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Breaking Atlanta United High Pressure a Key Component to Success for Columbus Crew SC

Columbus Crew SC struggled with the Atlanta United high pressure in a 3-1 loss last month. A win on Saturday will hinge on their ability to manage it.

Columbus Crew SC faces Atlanta United FC for the second time this season on Saturday. This weekend’s looming matchup at MAPFRE Stadium is the expansion side’s first ever foray into Ohio’s capital city. The Black and Gold first took on the Five Stripes in Atlanta on June 17th, falling 3-1 for their third straight loss across all competitions.

The club righted the ship last week with a 4-1 victory over the Montreal Impact in their first home game since May 31st. Attacking winger Kekuta Manneh came on in the second half and made as immediate an impact as you’re going to see. After replacing Justin Meram, he broke a 1-1 deadlock in spectacular fashion, providing a goal and an assist a mere three minutes after coming on.

Heading into Saturday’s game against Atlanta in front of an anticipated home sellout, Crew SC is firing on all cylinders near the opposition’s goal. The Black and Gold have 29 goals thus far in 2017, a total bested by just six MLS teams. The attacking trio of Meram, Federico Higuain and Ola Kamara have a combined 40 goals and assists. That leads MLS among the top three goal/assist makers on each team.

The same can’t be said defensively. Only Real Salt Lake (38) and Minnesota United (41) are letting in more goals. Crew SC’s struggles against teams that press high up the field are particularly concerning. And Atlanta is certainly that kind of team.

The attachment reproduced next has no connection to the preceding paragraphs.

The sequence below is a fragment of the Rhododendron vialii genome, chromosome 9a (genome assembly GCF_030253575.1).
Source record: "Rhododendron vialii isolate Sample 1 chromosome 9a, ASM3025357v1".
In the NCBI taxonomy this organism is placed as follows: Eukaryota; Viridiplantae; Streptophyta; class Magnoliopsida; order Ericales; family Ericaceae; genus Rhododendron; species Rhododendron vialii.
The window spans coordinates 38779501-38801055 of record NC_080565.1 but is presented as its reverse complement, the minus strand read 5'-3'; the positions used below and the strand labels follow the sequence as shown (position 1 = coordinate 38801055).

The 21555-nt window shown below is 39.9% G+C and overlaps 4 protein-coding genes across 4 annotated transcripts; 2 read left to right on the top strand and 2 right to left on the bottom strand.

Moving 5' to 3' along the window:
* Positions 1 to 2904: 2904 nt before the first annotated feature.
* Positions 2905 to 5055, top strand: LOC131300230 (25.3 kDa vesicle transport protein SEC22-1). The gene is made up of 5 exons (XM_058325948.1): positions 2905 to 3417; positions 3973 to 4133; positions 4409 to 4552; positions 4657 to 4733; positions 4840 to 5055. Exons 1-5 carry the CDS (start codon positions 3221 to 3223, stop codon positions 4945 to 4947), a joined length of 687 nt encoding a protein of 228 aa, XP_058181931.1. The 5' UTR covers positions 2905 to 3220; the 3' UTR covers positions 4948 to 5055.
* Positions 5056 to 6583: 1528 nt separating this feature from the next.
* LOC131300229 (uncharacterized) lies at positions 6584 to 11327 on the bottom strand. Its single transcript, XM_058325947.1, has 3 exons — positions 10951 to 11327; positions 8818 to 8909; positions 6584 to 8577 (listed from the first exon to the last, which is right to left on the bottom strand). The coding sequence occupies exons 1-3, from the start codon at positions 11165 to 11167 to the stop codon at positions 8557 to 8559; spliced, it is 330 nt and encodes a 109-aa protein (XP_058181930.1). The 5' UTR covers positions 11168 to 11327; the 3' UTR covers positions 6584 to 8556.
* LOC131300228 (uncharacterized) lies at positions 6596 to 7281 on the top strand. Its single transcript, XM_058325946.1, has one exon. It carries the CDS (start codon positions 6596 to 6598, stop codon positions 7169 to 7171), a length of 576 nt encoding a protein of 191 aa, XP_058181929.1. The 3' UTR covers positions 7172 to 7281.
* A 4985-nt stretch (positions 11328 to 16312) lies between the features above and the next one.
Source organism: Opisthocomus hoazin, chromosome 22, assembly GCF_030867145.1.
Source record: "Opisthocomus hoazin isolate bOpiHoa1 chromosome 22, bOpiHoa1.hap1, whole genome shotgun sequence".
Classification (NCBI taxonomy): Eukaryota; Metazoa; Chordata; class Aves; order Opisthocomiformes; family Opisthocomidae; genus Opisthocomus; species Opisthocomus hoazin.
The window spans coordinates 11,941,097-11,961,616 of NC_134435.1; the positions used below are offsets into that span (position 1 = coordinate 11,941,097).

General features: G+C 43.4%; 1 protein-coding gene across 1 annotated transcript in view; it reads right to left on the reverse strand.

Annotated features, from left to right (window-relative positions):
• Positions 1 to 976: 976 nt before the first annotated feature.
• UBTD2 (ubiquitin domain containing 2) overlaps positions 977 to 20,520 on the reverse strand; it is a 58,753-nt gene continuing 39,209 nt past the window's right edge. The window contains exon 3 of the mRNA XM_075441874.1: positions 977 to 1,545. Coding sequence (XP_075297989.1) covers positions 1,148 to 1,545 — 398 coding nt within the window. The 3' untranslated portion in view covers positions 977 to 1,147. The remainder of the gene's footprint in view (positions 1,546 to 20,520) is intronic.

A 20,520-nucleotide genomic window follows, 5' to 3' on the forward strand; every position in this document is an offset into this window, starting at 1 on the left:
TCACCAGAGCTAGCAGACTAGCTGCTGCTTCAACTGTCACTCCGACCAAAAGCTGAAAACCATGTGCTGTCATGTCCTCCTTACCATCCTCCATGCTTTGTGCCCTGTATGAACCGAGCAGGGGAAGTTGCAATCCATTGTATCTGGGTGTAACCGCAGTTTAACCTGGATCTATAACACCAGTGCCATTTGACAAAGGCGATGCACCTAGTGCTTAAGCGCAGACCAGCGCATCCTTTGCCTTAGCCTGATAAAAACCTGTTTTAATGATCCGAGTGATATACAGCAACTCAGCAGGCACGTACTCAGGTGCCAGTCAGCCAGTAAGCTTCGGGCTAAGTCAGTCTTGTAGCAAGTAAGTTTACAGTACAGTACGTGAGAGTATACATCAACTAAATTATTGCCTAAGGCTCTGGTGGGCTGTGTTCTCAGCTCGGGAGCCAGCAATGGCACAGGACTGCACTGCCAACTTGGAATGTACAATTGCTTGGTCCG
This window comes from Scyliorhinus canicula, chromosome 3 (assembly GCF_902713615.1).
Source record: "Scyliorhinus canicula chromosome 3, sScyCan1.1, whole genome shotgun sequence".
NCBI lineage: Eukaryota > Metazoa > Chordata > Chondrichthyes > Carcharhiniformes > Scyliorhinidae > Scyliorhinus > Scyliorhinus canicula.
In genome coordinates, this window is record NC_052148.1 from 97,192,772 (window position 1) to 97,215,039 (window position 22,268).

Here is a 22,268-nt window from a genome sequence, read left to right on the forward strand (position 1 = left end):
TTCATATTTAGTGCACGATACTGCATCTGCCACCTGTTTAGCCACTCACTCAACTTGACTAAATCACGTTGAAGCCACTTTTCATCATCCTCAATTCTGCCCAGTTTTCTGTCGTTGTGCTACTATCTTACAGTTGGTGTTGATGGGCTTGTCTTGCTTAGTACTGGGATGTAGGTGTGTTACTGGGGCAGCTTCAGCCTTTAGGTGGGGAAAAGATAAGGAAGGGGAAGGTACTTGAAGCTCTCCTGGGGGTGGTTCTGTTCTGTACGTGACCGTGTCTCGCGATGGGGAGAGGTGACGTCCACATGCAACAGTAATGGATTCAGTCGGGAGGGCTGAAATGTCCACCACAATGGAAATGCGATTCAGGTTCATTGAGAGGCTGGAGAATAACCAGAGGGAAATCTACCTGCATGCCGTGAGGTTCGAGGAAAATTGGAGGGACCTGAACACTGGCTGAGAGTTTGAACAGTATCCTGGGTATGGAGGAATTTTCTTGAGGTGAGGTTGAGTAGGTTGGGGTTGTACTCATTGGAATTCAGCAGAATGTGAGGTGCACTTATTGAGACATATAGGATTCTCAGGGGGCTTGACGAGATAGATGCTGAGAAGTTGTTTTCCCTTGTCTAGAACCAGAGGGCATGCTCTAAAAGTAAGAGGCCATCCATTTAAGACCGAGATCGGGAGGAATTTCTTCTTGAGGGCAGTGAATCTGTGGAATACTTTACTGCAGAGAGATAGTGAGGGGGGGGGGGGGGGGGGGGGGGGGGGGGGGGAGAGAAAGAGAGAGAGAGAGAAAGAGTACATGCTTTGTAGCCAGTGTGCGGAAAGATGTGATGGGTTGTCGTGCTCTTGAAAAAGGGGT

Breaking Atlanta United High Pressure a Key Component to Success for Columbus Crew SC

Tata Martino’s Mantra

When Atlanta United hired Gerardo “Tata” Martino as manager, it provided a pretty clear indication as to the style of play the club would implement. Martino, whose resume includes stints at FC Barcelona and the Argentinian national team, is a well-known disciple of the Marcelo Bielsa school of soccer tactics. At its core is an energized, up tempo brand of the game in which a particular characteristic of note is taking advantage of opportunities in transition.

Part of how they achieve this is through a technique known as gegen-pressing. This involves immediately trying to win the ball back after giving it away to the opposition in their defensive half of the field. The idea is to force a mistake either directly via a 1-v-1 challenge or indirectly through poor distribution. When successful, the pressing team is at a distinct advantage since they have the ball near the opposing goal and are likely running at a disorganized back line.

Atlanta isn’t the only club in MLS that employs this system. The New York Red Bulls have finished with the best regular season record in the Eastern Conference two years running with a high press under head coach Jesse Marsch. And in his first year at the helm in Houston, Wilmer Cabrera is implementing this tactical philosophy to great effect. The Dynamo are in the midst of a spectacular turnaround after multiple seasons of irrelevance in the West.

Crew SC’s Continued Struggles Dealing With High Pressure

How does this all tie in with Crew SC? Well, to put it bluntly, when facing teams who press high up the field in 2017, Columbus has been dreadful. The first example came just a minute after kickoff in Crew SC’s week two match down in Texas against the Dynamo.